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I want to watch chick flicks; is that ok if I'm a guy?

jackojacko2000 asks:

Hi, I have been wanting to see Crazy, Stupid Love for a while and other related chick flicks but I am not sure if that is normal for a guy to want to watch chick flicks. Is it okay?

Wild and Untamed Things: Why a Cult Classic Still Resonates After All These Years

Scarleteen volunteer Sam reflects on the significance of The Rocky Horror Picture Show and how it relates to sexuality, identity, and her middle school experience.

If Guys are Coerced by Girls, Is It Still Sexual Abuse?

arielleknowles asks:

A friend of mine was in a relationship about 2 years ago. He's a guy. His girlfriend at the time pressured him into doing oral sex by saying that if he didn't do it that meant he didn't love her. Would that be sexual abuse? Because if a guy pressured a girl into giving him a blow job that would be considered sexual abuse and I'm just double-checking to see if that goes both ways.

As a trans person, how can I navigate authentic gender expression and avoid the identity police?

catpaw asks:

I'm a 17 year old transmale and I've identified as male for about 2 years now. I am 100% confident that I am a boy, but I am also fine having breasts and a vagina. I don't think of them as female. They're just my parts! I like wearing things like dresses and skirts as well and I enjoy makeup, none of these things make me less of a boy in my eyes. However, I fear that people will not take my identity seriously because of this. Even in the LGBTQ community, I feel like people will say I'm not "really trans." Dressing the way I want to really boosts my self-esteem (and I have struggled with horrible self esteem my whole life, so I really need it) but being called "girl" and "she" really hurts. I guess my question is, how do I deal with wanting to present a certain way but hating how it makes others perceive me? I will be going off to college in a few days as well, and I know that could be a time to show how I really want to be, but I'm scared of how people will react or treat me.

Five Things I Learned Dating a Girl

Dating this wonderful person pushed me to think about some things in new and challenging ways. Here are some of my favorite lessons that I learned when I dated a woman.

Resources for Parents & Families of Trans/Gender-Variant Youth

Recently, I attended the Gender Spectrum Family Conference, which focuses on helping parents and caregivers understand and meet the needs of their transgender and gender-variant children.

One of the things that can be hard, when choosing to come out to parents, is the fact that you might feel like you have to educate them about gender issues, both on a general level and in terms of your own identity; this can make a process that might already feel overwhelming or stressful even harder to manage. Letting an organization that's dedicated to this sort of education do some of the work for you can take some of that weight off of your shoulders.

Also, it's helpful for parents to have their own source of support in handling a child's gender identity or transition. Of course, you're going to be the best expert in your own identity and what support you specifically need from your family and loved ones, but it might be a big help for everyone involved if you can connect them to some of these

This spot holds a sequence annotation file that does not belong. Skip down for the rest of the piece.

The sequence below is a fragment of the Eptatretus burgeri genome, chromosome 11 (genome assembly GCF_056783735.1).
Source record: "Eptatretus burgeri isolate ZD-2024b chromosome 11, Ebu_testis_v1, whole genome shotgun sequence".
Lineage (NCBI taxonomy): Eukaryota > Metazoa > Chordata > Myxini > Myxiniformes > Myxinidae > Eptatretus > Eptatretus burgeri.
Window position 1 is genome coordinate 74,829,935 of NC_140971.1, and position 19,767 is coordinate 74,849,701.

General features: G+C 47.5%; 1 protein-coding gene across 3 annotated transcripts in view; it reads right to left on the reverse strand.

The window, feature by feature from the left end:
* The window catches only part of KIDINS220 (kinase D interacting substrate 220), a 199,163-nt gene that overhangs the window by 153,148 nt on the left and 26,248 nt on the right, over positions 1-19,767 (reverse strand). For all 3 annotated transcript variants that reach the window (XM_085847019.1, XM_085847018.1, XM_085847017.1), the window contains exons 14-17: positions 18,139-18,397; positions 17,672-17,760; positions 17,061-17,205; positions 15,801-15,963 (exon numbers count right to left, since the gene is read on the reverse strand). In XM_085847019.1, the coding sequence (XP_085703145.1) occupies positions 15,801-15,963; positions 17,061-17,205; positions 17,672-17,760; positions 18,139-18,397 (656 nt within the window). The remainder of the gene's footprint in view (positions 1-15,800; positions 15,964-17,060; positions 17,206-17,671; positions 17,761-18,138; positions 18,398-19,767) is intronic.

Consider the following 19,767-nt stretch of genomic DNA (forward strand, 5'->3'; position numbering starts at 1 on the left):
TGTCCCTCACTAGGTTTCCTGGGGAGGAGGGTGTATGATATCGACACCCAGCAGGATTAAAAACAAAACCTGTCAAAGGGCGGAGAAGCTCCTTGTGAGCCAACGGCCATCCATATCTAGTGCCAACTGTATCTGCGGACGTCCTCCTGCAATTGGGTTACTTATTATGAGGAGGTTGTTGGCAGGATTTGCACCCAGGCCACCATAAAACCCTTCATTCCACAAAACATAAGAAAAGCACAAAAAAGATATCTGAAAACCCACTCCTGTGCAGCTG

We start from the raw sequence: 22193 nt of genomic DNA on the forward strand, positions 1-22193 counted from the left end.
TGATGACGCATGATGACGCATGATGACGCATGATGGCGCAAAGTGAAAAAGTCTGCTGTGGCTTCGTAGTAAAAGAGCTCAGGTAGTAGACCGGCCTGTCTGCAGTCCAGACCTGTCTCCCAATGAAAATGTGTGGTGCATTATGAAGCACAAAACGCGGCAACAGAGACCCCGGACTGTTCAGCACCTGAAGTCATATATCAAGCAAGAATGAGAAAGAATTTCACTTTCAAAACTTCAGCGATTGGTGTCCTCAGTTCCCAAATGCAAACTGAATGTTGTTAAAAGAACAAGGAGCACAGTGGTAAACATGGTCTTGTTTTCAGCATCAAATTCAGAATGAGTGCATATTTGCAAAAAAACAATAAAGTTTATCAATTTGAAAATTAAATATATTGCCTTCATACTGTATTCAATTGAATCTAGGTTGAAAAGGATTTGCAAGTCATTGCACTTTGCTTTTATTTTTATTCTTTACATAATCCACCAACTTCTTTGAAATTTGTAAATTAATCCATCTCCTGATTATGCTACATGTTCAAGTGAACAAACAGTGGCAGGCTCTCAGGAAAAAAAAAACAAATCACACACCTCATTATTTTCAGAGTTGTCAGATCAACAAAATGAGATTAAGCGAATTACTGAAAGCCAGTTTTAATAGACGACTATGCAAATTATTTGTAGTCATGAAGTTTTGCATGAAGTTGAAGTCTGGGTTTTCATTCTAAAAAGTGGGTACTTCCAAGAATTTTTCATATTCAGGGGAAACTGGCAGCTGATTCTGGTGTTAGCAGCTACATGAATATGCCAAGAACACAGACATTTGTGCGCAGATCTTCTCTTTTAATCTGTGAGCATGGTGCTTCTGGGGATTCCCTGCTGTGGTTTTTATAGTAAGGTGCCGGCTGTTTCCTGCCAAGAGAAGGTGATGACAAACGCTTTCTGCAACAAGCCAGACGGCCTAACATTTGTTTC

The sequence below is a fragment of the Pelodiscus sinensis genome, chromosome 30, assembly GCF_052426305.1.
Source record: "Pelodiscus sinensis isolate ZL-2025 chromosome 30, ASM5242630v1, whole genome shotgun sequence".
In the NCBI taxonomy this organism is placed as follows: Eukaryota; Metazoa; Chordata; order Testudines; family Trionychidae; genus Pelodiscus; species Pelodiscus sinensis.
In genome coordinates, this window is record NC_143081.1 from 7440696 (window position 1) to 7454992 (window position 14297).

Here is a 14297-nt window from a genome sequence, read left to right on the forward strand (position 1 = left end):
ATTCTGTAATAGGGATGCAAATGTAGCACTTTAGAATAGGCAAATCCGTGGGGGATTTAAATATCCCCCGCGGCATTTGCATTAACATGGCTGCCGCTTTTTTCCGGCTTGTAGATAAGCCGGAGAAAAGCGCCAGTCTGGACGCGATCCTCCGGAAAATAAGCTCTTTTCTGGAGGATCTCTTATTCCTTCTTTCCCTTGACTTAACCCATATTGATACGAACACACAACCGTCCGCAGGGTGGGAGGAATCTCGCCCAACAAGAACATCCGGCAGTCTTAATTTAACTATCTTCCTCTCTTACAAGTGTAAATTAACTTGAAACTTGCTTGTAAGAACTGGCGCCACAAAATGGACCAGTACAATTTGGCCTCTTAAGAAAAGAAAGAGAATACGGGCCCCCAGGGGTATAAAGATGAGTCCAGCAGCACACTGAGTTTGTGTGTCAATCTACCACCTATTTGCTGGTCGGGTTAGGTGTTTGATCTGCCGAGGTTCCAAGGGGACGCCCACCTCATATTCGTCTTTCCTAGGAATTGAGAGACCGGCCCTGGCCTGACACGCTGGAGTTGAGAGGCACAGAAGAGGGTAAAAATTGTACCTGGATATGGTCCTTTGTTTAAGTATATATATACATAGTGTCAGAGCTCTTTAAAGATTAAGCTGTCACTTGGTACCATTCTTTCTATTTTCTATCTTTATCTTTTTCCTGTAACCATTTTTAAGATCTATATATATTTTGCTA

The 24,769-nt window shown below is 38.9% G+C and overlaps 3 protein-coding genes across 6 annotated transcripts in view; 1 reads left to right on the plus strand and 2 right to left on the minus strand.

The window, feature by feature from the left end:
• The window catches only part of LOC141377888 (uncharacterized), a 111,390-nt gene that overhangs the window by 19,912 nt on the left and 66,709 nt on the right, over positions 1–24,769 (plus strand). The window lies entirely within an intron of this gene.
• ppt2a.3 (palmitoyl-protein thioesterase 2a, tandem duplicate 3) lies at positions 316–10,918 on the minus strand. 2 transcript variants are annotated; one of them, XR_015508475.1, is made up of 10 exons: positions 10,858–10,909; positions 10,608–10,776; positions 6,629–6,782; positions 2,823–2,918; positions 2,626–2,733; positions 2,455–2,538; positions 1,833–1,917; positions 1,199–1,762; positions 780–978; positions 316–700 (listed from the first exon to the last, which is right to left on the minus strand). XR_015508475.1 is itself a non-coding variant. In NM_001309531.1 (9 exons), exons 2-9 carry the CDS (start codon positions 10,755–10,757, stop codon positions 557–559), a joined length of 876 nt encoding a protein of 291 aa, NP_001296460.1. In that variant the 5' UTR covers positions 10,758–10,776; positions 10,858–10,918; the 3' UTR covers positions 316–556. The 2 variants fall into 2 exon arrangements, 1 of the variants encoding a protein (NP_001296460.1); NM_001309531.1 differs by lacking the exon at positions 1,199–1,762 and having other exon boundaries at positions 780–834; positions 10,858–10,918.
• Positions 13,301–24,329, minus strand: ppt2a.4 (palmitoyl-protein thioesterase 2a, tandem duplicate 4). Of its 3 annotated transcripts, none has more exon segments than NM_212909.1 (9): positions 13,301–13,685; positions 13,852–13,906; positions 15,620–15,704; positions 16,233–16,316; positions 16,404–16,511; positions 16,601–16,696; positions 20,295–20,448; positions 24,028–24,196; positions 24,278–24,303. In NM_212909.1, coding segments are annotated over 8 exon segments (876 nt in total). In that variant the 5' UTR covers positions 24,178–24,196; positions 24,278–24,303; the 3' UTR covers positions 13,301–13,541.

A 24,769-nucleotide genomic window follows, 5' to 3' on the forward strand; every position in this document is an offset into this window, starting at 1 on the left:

He Doesn't Want to Have Sex Anymore: How Can I Change His Mind?

cupcakewars77 asks:

My boyfriend for about two years now told me he doesn't feel like having sex. I told him I still do. He says all we ever do is have sex. That's not true. It's frustrating but I want sex and he doesn't. He is going to college this year and I won't see him as much because he will be so far way. Whenever we are to "fool around" he gets all serous and say I don't feel like having sex or no it doesn't feel right even though I am on the pill and we always use perfection. Always. Am I doing something wrong? Is there a way to even get him to have sex with me? I am confused and stressed out. It's been months and I feel like he is pulling away. Help!

How to Understand, Identify and Make Choices About Desire

What does desire feel like, and how does feeling desire -- or not feeling it -- have an impact on sex or masturbation? Is it okay to feel strong desire, low levels of desire, or even no desire? We aim to answer your most pressing questions on sexual or erotic desire.

“What’s Your Preferred Gender Pronoun?”

Here’s something that happened to me last month: I got asked my preferred gender pronoun.

For those who aren’t familiar, this is a thing that tends to happen a lot at queer-positive conferences and gatherings these days. When you go around the room at the beginning of a session, you’ll say your name, something about yourself, maybe answer an ice-breaker question, and state your preferred gender pronoun.

It can be he/him, she/her, they/their, or one of the newer invented substitutes like ze or hir. Or, you can say you’d prefer to be referred to by your name.

I first encountered this tradition in 2011, I think. Maybe 2010. Most likely it was at a United States Student Association conference. The not-so-radical-anymore idea behind it is that respecting people’s gender identity is important, and volunteering your identity can be awkward, and misgendering someone is hurtful. So rather than guessing, or asking individual people to speak up if their preferences are non-standard or non-obvio


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